The Tim Pawlenty story: Next stop, the White House?

At a Monitor breakfast with reporters, the Republican governor from Minnesota points proudly to his roots from working-class St. Paul. As a potential presidential candidate, he breaks the GOP stereotype. Biography matters in politics. But America's in a crunch, and solutions matter more.

Michael Bonfigli/Special to The Christian Science Monitor/File
Republican Gov. Tim Pawlenty, of Minnesota, at a Monitor breakfast with reporters.

Republican Tim Pawlenty, two-term governor of Minnesota, has checked all the right boxes for a 2012 bid for the presidency. That includes today's appearance as a guest at a Monitor breakfast, where he clinked coffee cups with about 40 journalists who cover national politics. This just after a trip to Afghanistan and Pakistan.

Aside from a short time on the short list of John McCain running mates in 2008, Governor Pawlenty is relatively unknown outside the upper Midwest. He's working on changing that though, speaking to conservatives around the country as vice chair of the Republican Governors Association and starting a political action committee. At the breakfast he said he would decide in early 2011 whether to run, and added that his decision will not depend on what Sarah Palin or anyone else does or does not do.

When the candidate pack officially forms, Pawlenty could well break out ahead. That may be partly because of his biography. He pointedly said he did not fit the CEO-country-club stereotype (a veiled contrast with Mitt Romney). Pawlenty played up his roots in the working-class neighborhood of St. Paul, known for meatpacking. His mother died when he was a teenager and his father was a truck driver. Of the five Pawlenty children, he was the only one to go to college.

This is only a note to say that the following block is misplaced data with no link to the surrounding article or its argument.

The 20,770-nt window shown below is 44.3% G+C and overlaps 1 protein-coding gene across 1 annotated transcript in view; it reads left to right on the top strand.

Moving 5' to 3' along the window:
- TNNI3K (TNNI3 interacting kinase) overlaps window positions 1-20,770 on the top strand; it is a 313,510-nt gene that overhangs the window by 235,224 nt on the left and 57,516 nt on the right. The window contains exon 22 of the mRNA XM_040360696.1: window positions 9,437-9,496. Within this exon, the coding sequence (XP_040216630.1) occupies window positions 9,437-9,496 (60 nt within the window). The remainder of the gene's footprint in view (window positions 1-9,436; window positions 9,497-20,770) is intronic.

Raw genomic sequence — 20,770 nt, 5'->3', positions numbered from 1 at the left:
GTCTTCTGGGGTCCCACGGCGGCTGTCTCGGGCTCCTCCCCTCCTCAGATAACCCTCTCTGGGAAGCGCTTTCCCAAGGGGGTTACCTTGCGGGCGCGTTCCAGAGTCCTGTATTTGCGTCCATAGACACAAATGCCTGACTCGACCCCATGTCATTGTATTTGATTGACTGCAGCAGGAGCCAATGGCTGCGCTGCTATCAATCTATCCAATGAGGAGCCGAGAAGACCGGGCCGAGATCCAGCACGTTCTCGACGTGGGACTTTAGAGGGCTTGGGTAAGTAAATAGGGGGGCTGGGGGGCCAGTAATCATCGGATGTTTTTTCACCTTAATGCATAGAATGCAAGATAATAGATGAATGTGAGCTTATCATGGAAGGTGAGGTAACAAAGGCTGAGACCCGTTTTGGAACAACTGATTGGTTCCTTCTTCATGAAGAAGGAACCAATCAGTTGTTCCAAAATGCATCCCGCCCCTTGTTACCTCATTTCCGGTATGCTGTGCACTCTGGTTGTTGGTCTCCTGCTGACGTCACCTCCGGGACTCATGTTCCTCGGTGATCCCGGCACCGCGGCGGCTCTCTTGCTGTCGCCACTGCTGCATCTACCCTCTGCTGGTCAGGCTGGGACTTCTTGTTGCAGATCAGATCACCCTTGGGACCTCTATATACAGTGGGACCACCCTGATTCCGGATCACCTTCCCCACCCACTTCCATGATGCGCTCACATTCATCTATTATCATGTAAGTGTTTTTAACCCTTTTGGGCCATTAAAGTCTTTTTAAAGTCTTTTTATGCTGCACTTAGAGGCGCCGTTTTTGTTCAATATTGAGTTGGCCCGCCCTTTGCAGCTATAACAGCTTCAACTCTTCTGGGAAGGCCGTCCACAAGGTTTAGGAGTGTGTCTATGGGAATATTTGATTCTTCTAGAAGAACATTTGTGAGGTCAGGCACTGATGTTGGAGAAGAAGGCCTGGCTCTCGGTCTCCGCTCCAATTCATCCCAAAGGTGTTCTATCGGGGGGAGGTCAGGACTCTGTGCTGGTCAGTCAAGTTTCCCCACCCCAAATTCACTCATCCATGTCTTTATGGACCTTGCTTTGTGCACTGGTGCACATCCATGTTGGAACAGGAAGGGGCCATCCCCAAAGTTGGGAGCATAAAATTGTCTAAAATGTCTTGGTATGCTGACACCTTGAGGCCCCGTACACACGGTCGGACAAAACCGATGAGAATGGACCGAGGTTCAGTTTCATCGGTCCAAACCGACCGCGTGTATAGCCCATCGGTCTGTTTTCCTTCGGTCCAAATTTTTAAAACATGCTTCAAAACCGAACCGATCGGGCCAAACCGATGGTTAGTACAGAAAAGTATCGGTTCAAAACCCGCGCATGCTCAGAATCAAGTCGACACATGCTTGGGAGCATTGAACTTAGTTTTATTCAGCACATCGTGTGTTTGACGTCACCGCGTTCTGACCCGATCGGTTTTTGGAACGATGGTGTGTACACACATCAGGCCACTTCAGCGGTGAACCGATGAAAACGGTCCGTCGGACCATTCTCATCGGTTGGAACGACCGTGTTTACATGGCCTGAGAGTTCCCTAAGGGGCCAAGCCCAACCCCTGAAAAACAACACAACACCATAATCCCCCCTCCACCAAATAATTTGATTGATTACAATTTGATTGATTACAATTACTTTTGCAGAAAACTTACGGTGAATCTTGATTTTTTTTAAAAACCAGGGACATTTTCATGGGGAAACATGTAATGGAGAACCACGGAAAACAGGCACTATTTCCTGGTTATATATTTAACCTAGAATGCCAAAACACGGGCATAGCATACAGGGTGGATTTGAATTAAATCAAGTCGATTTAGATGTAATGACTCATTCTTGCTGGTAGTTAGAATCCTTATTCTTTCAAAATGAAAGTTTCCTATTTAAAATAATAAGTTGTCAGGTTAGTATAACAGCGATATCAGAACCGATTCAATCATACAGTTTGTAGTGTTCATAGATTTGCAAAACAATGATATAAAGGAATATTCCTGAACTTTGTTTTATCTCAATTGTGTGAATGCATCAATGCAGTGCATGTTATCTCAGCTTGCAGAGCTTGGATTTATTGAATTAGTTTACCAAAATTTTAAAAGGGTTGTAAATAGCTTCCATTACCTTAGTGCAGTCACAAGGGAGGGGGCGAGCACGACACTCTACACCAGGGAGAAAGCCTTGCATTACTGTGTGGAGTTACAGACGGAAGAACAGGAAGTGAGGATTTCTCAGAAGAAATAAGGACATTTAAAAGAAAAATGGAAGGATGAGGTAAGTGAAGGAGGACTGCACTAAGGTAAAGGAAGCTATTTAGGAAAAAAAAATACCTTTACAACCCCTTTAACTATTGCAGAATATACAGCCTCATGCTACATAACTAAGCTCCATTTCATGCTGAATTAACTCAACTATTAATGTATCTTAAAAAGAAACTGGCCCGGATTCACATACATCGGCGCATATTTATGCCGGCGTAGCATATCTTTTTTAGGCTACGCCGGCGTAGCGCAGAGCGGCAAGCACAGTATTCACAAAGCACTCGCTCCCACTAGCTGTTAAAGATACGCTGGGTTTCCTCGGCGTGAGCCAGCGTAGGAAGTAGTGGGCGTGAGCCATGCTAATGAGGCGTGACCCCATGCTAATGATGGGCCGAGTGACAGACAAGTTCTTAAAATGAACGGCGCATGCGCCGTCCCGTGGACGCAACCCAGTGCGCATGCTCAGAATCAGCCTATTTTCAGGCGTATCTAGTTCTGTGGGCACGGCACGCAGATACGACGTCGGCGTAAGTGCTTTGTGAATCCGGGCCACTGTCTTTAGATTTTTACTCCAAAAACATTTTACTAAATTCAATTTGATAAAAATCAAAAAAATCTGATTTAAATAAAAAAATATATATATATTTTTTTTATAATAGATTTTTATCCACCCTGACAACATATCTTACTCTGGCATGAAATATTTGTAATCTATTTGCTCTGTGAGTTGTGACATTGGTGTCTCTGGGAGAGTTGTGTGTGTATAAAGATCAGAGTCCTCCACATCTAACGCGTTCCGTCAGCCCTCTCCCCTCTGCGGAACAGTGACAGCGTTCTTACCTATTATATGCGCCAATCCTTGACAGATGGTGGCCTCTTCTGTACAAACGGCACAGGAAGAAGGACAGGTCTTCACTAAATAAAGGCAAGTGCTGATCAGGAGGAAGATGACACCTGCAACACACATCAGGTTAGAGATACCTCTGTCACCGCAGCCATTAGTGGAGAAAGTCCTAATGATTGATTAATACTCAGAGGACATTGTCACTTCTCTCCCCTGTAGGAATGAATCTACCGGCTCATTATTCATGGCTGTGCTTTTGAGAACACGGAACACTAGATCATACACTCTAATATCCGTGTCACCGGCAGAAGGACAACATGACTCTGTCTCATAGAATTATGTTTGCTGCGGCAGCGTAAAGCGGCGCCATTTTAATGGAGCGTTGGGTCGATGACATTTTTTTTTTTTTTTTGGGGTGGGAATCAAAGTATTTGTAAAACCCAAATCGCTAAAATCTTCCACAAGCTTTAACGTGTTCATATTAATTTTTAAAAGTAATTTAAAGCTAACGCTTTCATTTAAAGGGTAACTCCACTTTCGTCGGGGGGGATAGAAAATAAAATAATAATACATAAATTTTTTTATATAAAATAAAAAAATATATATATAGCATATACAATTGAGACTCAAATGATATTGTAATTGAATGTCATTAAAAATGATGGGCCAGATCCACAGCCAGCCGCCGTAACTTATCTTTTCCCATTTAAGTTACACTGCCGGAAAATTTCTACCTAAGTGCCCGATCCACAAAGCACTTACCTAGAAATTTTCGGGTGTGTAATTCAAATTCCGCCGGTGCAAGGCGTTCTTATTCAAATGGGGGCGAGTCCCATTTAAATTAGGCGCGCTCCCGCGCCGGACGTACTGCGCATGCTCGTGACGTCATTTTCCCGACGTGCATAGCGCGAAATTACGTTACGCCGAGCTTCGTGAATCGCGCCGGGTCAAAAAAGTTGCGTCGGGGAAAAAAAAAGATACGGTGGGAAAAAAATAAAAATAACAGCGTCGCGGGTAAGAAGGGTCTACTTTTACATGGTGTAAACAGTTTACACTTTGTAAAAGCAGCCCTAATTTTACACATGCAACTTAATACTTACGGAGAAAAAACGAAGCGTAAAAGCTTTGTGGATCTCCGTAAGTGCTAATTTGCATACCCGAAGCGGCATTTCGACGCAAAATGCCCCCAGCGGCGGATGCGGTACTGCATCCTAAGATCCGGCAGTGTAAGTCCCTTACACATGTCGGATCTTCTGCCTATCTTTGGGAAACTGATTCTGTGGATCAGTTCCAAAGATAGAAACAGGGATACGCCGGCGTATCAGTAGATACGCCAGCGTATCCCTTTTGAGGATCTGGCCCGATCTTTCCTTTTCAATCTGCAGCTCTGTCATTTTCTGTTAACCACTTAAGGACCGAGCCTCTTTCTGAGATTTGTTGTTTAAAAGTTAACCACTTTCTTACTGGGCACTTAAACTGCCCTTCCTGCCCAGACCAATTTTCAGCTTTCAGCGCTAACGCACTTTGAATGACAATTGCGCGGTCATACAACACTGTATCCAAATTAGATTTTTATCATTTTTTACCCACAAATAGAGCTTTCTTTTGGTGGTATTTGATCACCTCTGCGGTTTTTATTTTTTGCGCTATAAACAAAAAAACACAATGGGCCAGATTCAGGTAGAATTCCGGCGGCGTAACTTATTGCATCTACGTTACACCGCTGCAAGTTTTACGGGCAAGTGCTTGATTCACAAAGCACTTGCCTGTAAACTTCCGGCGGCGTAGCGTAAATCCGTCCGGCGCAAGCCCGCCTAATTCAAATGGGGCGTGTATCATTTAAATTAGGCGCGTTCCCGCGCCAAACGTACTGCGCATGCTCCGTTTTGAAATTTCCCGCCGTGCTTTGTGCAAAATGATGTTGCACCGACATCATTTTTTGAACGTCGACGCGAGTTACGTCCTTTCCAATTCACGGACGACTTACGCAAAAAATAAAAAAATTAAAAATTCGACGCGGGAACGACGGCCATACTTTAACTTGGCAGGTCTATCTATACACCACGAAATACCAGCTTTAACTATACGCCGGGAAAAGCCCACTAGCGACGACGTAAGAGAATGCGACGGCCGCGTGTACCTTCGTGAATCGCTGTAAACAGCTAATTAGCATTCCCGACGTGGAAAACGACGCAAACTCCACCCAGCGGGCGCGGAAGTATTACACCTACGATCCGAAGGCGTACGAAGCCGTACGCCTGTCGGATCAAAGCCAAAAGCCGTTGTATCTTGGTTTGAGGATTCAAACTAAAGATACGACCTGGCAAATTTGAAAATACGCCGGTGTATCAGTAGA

When voters say, " 'Well, you don't understand me, you're all a bunch of well, you know, country-club elitists,' it helps to have a messenger who has at least walked in their shoes," Pawlenty said. He said six or eight Republicans are changing the face of the party, such as Indian-American Nikki Haley in South Carolina and Latina Susanna Martinez in New Mexico.

The task of the next GOP presidential candidate is to win over those swing voters who backed Barack Obama last time. According to Pawlenty, those voters are "probably not folks sitting around trying to look at the details of a seven- or eight-point healthcare reform plan, but they do look at you and say, 'Does this person have the heart and guts to understand my plight?' "

I get a little worried when candidates assume voters don't want to know details about issues. True, biography does matter. President Obama's biography was central to his message of hope and change. But now that we have healthcare reform and financial reform, we see how important the details are. In these precarious times, details and solutions should matter more than biography, more than heart and guts.

Fortunately, Pawlenty also had much to say about the details of policy. Indeed, he was so articulate, so polished in his appearance (you never would have known he had jet lag), so non-Minnesotan in his speech (I never did hear an "eh"), that he almost came off as a Washington pol.

On Afghanistan, he supports the surge while arguing that the July 2011 withdrawal deadline has a corrosive effect on security on the ground.

On the debt, he's ready to tackle entitlements by capping Medicaid spending, linking Medicare payments to health outcomes instead of numbers of procedures, and making Social Security cost-of-living adjustments dependent on a senior's income -- what's known as "means testing." None of these are new ideas, he says, they just take political will.

On immigration, he wants to beef up border security and make it easier for employers to identify illegals, then punish employer violators with jail time or serious fines.

Pawlenty has a biography that many voters might identify with. But let's hope he does not bury his positions in the course of making that biography more widely known.

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